Over the summer, Jean Angel, a Physical Therapist Assistant student, and Jordan Schmitt, a Bachelor of Science in Nursing student, were able to combine this dual emphasis on head and heart with a trip to the United Nations. Sponsored by the Sisters of Mercy, the Sisters allow students from the various Mercy-tradition colleges through the country to join them in a “U.N. immersion experience,” where students accompany the Sisters as they advocate for the poor and vulnerable at the U.N. in New York City, and share strategies of advocating locally that students take home with them.
Who would have thought just a few months after initially meeting Sr. Karen Schneider RSM, MD, in early February, 2016, a Mercy College Faith and Healing Series speaker, I would be reconnecting with her for my first international flight at the Miami, Florida airport enroute to Gros Morne via Port au Prince, Haiti to assist with Mercy Focus on Haiti effort.Gros Morne, Haiti is a town of 30,000 serving a greater population of 130,000 located in the Northwestern portion of the Artibonite Valley. Via car it takes approximately five (5) hours to reach Gros Morne from the capital Port-au-Prince.
In February, Mercy College students, staff, and faculty came together to tie fleece blankets for donation to the homeless who are served by Joppa Outreach’s Winter Heat Team.
To the one starting, everything is a new adventure, with a “point zero” in which everything begins anew. For me, January 6th, 2016 will always be the day I started at Mercy College. Everything will be measured from that day going onward, a new life sprouting from a definitive point.
And yet, Mercy has not started anew just because I happened to pass through the doors. It is this thing, this 100+ year old thing, which has lived longer than any of us. It has multiple contours that each face points to, whether the face is walking through the halls or adorning the walls. How will my start join this life that’s heart has already been beating through many decades? How will the vision of “the veterans,” who have “seen it all,” match up with my eyes that see all things in a newborn glow?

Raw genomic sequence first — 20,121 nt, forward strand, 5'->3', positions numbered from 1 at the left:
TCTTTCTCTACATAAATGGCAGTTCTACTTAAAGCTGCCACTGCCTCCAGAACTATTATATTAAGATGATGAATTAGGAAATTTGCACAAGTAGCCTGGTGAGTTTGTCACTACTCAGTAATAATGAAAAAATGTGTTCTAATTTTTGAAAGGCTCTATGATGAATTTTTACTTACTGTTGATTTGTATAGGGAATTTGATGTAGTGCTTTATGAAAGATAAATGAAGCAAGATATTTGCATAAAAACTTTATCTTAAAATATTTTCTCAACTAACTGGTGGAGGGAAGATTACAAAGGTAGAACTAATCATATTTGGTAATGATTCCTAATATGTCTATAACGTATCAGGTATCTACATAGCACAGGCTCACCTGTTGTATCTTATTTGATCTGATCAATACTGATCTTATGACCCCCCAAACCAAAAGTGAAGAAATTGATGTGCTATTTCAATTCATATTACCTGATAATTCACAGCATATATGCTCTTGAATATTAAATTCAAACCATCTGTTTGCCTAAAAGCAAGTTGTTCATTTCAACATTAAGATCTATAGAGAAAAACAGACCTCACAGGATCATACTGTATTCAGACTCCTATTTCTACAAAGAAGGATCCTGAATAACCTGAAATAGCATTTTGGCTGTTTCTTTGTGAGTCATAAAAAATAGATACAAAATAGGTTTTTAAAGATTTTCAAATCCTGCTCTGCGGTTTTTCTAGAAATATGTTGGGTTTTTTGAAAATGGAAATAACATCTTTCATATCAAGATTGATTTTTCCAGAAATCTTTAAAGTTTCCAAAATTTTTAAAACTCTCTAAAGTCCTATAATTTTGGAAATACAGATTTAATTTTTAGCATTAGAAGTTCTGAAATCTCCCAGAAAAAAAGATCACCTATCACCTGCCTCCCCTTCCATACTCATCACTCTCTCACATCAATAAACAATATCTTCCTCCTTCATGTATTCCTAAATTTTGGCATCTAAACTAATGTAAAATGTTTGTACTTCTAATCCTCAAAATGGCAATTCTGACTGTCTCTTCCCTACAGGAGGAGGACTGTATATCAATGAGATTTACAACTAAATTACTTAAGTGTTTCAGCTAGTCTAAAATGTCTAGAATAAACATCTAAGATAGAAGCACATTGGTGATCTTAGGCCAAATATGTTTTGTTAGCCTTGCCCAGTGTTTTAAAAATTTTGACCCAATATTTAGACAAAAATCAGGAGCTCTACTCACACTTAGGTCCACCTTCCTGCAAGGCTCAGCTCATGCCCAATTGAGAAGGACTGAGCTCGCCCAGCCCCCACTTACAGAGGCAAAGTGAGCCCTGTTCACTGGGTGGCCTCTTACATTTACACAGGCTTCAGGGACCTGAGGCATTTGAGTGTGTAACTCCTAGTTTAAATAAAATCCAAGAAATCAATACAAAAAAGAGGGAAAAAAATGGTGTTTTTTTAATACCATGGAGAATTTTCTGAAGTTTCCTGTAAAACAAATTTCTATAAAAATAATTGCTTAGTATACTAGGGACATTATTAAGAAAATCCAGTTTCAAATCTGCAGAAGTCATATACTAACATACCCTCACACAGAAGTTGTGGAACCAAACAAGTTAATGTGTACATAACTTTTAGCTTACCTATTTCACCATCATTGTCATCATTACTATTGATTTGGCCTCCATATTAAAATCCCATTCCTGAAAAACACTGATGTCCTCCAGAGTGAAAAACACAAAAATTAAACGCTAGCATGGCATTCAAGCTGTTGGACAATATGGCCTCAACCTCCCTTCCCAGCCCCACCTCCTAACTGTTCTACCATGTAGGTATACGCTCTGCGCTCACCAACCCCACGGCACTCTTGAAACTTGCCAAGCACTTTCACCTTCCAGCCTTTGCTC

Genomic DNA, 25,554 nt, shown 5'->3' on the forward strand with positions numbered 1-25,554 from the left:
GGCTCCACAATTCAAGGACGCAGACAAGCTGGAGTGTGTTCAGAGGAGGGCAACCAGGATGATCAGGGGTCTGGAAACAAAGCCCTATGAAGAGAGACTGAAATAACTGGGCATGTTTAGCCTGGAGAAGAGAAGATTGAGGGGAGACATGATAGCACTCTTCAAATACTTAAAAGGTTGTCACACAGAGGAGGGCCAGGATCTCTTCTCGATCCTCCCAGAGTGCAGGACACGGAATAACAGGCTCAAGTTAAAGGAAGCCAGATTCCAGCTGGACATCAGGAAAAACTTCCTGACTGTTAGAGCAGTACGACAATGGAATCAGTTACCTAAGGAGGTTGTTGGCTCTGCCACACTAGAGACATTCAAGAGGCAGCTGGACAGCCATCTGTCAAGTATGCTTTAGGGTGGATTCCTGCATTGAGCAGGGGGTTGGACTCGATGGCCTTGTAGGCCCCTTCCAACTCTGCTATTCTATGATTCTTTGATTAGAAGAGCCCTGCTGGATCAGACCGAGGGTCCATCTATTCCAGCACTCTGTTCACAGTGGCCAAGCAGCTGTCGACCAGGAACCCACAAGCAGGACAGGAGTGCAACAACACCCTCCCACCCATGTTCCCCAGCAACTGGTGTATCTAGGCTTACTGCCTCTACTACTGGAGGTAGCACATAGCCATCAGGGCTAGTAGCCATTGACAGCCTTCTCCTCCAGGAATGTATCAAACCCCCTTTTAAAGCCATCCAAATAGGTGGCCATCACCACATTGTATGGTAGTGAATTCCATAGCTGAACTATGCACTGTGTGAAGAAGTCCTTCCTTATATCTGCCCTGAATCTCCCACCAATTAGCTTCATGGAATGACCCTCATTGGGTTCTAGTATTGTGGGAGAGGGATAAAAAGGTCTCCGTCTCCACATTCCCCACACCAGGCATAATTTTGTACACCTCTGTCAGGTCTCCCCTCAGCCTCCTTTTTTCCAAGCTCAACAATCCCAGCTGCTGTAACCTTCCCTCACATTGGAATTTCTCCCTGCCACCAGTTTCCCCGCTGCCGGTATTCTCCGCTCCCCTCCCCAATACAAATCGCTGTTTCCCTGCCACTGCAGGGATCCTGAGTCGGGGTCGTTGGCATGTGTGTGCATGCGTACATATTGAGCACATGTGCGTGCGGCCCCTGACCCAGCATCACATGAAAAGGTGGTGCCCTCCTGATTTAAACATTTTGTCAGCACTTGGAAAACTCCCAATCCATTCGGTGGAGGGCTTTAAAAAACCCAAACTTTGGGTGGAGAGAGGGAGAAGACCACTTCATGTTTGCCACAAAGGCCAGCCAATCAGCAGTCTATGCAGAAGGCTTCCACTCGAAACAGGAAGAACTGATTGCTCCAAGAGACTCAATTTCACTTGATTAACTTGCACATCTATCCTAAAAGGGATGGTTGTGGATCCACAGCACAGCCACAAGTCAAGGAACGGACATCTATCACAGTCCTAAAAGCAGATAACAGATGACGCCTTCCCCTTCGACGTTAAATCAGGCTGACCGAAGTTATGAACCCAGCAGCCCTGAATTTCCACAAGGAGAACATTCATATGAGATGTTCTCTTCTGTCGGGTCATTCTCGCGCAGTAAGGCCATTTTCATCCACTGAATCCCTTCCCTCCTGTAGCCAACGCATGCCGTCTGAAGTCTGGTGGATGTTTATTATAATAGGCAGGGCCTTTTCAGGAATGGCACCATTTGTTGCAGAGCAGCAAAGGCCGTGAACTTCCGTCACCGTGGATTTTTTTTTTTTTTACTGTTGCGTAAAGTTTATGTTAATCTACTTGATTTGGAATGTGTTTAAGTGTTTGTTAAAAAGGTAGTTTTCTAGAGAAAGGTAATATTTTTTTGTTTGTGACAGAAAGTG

When both your parents are foreign language teachers, it’s not too hard to catch the travel bug. That’s exactly what happened to Kate Pace, whose parents both taught foreign language in central Iowa schools. By accompanying them on their trips with students, first as a student and then as a chaperone, she has been able to see a large part of the world.
Think about your last major volunteer commitment, and how you reacted when it was finished. Did you plunge into something else, or take a breather and maybe allow yourself a chance to catch up on your reading list?
Either way, few of us can hope to match the exceptional example set by Sr. Jude Fitzpatrick, 73. Her story may inspire you to find even more meaning in what you do for others. When asked to join the Mercy College Board of Directors in 2006, Sr. Jude was already working full-time for the Des Moines Diocese and serving on the State Board of Education (she served from 2002-2014).
Health disparities are caused by a complex interaction of genetics, behavior, social conditions, environmental influences, and health care. Considerations to eradicate health disparities on a global scale require identifying mechanisms which largely contribute to health disparities.